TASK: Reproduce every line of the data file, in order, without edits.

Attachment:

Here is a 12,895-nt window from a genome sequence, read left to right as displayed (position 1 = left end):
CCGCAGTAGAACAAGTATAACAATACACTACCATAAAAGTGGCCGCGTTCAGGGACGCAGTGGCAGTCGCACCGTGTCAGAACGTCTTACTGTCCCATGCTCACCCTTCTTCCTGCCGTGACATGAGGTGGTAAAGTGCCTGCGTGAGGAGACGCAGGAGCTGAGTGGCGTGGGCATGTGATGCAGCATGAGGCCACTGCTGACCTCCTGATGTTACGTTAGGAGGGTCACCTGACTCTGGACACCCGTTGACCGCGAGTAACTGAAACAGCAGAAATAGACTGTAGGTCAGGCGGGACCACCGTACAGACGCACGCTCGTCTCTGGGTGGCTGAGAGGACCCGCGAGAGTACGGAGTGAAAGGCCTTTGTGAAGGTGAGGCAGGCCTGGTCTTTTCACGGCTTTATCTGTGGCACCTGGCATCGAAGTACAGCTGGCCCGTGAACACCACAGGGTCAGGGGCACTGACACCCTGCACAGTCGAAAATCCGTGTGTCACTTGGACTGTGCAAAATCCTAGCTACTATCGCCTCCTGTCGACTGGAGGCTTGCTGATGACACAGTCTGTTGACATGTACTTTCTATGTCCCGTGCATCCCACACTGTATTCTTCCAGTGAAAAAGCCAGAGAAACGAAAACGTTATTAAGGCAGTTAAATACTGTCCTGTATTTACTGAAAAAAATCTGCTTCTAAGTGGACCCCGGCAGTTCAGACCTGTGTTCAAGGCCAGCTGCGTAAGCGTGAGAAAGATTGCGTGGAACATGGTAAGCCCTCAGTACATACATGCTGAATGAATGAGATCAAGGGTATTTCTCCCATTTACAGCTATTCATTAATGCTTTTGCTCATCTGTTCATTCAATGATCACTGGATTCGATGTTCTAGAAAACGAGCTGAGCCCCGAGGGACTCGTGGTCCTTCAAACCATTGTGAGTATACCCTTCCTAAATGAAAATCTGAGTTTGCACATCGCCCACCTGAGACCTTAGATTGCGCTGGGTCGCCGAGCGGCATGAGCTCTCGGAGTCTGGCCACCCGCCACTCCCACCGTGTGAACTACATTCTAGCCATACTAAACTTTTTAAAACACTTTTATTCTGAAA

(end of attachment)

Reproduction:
Here is a 12,895-nt window from a genome sequence, read left to right as displayed (position 1 = left end):
CCGCAGTAGAACAAGTATAACAATACACTACCATAAAAGTGGCCGCGTTCAGGGACGCAGTGGCAGTCGCACCGTGTCAGAACGTCTTACTGTCCCATGCTCACCCTTCTTCCTGCCGTGACATGAGGTGGTAAAGTGCCTGCGTGAGGAGACGCAGGAGCTGAGTGGCGTGGGCATGTGATGCAGCATGAGGCCACTGCTGACCTCCTGATGTTACGTTAGGAGGGTCACCTGACTCTGGACACCCGTTGACCGCGAGTAACTGAAACAGCAGAAATAGACTGTAGGTCAGGCGGGACCACCGTACAGACGCACGCTCGTCTCTGGGTGGCTGAGAGGACCCGCGAGAGTACGGAGTGAAAGGCCTTTGTGAAGGTGAGGCAGGCCTGGTCTTTTCACGGCTTTATCTGTGGCACCTGGCATCGAAGTACAGCTGGCCCGTGAACACCACAGGGTCAGGGGCACTGACACCCTGCACAGTCGAAAATCCGTGTGTCACTTGGACTGTGCAAAATCCTAGCTACTATCGCCTCCTGTCGACTGGAGGCTTGCTGATGACACAGTCTGTTGACATGTACTTTCTATGTCCCGTGCATCCCACACTGTATTCTTCCAGTGAAAAAGCCAGAGAAACGAAAACGTTATTAAGGCAGTTAAATACTGTCCTGTATTTACTGAAAAAAATCTGCTTCTAAGTGGACCCCGGCAGTTCAGACCTGTGTTCAAGGCCAGCTGCGTAAGCGTGAGAAAGATTGCGTGGAACATGGTAAGCCCTCAGTACATACATGCTGAATGAATGAGATCAAGGGTATTTCTCCCATTTACAGCTATTCATTAATGCTTTTGCTCATCTGTTCATTCAATGATCACTGGATTCGATGTTCTAGAAAACGAGCTGAGCCCCGAGGGACTCGTGGTCCTTCAAACCATTGTGAGTATACCCTTCCTAAATGAAAATCTGAGTTTGCACATCGCCCACCTGAGACCTTAGATTGCGCTGGGTCGCCGAGCGGCATGAGCTCTCGGAGTCTGGCCACCCGCCACTCCCACCGTGTGAACTACATTCTAGCCATACTAAACTTTTTAAAACACTTTTATTCTGAAA